Public Service in Pakistan: A Reform Agenda

Rather than having civil service as a separate entity and then others government employees – who have not come through competitive exams – called government servants and treated in less favourable ways as the civil servants, there should be one public service.

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In 1871, President Ulysses S. Grant of USA appointed Dorman B. Eaton as the chair of the first Civil Service Commission, who later went to England in 1875 to study the civil service system of Britain.

Upon the conclusion of his study, Mr. Eaton produced a report, which was published as a book titled ‘Civil Service in Great Britain: of Abuses and Reforms and their Bearing upon American Politics.’ In this book he enumerated some of the main principles a civil service system should possess.

Firstly, the public office creates a relation of trust and duty of a kind which requires all authority and influence pertaining to it to be exercised with the same absolute conformity to moral standards, to the spirit of the constitution and the laws, and to the common interest of the people.

Secondly, in filling offices, it the right of the people to have the worthiest citizens in the public service for the general welfare.

Thirdly, the personal merits of the candidate – are in themselves the highest claim upon an office.

Lastly, party government and the salutary activity of parties are not superseded, but they are made purer and more efficient, by the merit of office which brings larger capacity and higher character to their support.’

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Here, the most important aspect of civil or public service reforms is the capacity of a public service commission towards ‘filling offices [with] worthiest citizens’. For too long the system of public service in Pakistan is unable to fulfill this duty, whereby public service overall has lacked adequate technical capacity and appropriate level of motivation.

The current government when it came to office formulated a reform committee for improving the quality of civil service and capacity of public institutions overall. Around one-and-a-half year in office, the outcomes of that committee are yet to reveal themselves in any significant way.

There are two aspects of the functioning of a government: administrative and policy. Both need experts. Moreover, rather than treating civil service or bureaucracy in a more special way – mainly in terms of speed of promotions, benefits, and extent of access in terms of assuming and exercising power and policy – the whole public service should be treated with an equal sense of purpose and involvement by the government.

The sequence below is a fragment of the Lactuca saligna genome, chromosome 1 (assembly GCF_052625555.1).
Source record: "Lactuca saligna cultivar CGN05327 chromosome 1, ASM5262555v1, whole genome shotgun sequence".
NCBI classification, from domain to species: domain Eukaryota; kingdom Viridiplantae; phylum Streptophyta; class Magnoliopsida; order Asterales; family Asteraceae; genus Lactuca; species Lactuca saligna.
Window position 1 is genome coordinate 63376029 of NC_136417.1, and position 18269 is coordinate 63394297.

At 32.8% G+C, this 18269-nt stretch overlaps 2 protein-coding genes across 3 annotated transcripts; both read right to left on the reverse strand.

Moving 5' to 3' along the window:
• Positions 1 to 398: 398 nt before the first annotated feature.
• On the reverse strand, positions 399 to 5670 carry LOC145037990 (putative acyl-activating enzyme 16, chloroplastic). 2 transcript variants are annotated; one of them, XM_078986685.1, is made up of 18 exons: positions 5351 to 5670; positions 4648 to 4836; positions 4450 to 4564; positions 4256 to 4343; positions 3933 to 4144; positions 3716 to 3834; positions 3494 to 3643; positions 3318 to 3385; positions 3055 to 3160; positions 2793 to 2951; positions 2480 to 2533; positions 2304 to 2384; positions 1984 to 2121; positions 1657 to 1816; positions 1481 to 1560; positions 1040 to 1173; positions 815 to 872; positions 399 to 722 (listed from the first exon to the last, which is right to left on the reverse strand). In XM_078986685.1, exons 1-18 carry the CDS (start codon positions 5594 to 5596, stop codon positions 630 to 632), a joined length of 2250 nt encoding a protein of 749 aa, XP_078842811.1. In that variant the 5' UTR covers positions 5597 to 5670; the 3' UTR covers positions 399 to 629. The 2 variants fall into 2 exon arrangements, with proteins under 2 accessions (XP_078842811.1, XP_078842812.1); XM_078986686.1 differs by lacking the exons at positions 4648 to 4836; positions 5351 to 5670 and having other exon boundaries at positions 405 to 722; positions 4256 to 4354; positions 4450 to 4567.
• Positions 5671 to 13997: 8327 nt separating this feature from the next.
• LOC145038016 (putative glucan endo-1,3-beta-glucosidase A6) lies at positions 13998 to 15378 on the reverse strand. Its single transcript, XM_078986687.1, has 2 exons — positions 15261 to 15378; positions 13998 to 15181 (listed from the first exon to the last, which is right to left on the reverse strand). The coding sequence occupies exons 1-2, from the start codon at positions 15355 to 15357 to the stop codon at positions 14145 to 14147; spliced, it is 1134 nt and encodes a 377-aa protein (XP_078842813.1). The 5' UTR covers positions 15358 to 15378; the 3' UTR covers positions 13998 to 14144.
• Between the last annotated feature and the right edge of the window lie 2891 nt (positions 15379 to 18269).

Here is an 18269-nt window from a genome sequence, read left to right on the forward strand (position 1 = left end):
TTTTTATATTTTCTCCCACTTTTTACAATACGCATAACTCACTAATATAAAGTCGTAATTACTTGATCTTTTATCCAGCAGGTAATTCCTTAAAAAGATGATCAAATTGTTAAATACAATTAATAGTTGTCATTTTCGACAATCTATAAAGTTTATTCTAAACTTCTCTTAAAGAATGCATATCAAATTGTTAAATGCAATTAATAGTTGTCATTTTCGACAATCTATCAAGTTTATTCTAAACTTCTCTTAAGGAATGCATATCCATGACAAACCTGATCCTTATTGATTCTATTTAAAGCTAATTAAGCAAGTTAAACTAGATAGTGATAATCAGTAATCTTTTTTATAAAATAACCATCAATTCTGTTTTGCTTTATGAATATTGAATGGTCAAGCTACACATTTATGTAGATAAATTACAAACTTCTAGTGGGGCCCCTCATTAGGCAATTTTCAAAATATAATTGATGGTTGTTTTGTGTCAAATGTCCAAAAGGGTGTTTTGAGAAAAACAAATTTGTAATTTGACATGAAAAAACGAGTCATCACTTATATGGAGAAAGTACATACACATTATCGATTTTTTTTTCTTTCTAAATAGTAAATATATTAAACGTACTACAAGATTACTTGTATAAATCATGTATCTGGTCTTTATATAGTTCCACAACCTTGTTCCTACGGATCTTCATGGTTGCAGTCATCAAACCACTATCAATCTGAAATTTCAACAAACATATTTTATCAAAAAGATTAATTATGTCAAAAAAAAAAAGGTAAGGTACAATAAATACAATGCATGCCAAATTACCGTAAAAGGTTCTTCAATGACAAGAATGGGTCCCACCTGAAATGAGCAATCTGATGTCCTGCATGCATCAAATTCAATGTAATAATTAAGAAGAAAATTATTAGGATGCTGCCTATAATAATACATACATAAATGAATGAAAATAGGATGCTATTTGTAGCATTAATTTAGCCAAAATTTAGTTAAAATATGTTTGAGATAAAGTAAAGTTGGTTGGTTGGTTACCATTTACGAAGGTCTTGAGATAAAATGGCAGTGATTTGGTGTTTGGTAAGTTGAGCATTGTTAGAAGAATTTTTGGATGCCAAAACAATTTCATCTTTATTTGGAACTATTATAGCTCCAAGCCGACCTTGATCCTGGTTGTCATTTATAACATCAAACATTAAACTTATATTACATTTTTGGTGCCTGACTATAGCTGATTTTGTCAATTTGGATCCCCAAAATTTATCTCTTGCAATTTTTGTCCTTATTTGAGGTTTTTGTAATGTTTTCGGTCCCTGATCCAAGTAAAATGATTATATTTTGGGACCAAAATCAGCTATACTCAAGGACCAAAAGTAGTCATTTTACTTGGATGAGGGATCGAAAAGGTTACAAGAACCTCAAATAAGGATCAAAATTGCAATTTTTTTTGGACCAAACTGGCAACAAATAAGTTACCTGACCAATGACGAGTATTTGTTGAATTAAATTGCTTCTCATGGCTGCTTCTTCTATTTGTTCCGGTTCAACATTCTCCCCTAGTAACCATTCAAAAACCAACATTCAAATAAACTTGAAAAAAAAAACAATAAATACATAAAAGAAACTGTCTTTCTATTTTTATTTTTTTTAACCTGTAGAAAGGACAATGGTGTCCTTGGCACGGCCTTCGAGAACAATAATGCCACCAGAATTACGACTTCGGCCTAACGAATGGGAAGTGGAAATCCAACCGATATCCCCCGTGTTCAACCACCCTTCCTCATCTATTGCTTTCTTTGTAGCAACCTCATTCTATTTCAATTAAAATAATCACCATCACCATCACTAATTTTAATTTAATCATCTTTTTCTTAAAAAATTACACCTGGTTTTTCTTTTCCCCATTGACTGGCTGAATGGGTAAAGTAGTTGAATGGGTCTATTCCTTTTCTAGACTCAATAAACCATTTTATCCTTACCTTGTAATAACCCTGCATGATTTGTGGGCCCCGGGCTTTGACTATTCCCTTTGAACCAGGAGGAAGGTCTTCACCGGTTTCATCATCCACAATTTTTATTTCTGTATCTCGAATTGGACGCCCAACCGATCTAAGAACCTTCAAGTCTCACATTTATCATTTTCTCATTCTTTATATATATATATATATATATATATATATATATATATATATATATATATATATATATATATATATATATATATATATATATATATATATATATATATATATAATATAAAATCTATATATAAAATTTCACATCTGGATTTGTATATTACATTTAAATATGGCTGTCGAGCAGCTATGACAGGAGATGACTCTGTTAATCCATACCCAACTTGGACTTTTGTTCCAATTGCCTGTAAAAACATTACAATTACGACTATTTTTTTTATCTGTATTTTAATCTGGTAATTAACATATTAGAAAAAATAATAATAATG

As it currently stands the central superior service reflects a colonial mindset of creating a small group, equipping it with inordinate authority and unjustified benefits to serve the interests of the power corridors more than those of the public.

Parliaments at the federal and provincial levels should provide the laws pertaining to the formulation of respective recruitment commissions, so that the needed shape and legitimacy could be obtained for these

Hence, rather than having civil service as a separate entity and then others government employees – who have not come through competitive exams – called government servants and treated in less favourable ways as the civil servants, there should be one public service (with no civil service within it).

The government is run by experts – administrative and technocratic – recruited through work-based specialized exams/practical demonstration respectively. Those among them when they reach a certain level at the back of performance and further examinations enter a ‘fast-stream’ in terms of promotions and benefits.

The government needs to be run by experts, both on the administrative and policy side. The administrative nature of work, involving maintaining law and order and conducting other administrative affairs of the nature of the daily functioning of the government, should involve people based on the underlying needed skills set through a competitive exam specifically designed to test candidates in related aspects.

On the other hand, policy-related work should be done by technocrats, and their competitive exams should be designed accordingly.

In this regard, graduation to the proposed fast stream in each case, meeting performance benchmarks, including gaining additional educational achievements like a doctoral degree or other degree showing needed specialization, and even passing another set of competitive exams in fields where this is warranted should be rewarded.